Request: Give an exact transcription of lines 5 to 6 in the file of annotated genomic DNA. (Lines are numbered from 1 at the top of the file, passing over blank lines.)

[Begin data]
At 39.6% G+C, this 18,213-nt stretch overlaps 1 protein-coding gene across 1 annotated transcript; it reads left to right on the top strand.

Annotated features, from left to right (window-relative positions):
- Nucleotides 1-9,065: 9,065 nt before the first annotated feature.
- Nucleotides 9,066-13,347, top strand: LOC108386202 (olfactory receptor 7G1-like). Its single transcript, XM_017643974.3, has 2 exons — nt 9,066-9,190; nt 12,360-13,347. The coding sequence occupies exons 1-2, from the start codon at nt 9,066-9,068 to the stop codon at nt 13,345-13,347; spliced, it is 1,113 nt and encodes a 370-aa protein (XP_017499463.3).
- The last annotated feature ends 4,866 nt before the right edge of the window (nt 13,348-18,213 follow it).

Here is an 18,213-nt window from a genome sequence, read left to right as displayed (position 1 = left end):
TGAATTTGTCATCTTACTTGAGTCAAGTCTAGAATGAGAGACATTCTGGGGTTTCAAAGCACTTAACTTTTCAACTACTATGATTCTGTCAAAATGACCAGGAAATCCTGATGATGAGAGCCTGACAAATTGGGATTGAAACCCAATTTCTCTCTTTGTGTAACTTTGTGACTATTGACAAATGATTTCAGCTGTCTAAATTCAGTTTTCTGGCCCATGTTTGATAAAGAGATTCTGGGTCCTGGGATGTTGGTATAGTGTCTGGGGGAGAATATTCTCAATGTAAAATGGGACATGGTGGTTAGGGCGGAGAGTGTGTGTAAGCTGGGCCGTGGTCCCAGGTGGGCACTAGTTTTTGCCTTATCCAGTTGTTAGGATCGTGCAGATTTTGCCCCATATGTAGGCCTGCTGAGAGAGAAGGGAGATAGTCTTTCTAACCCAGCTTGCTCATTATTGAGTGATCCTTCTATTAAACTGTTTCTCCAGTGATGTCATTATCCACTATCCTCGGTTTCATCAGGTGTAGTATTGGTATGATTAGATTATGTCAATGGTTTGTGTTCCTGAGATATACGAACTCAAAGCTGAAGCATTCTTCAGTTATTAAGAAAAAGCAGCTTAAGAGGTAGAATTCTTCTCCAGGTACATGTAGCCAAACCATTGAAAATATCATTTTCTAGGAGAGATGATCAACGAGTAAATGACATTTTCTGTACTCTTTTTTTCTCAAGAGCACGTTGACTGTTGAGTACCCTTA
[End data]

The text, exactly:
- The last annotated feature ends 4,866 nt before the right edge of the window (nt 13,348-18,213 follow it).

Here is an 18,213-nt window from a genome sequence, read left to right as displayed (position 1 = left end):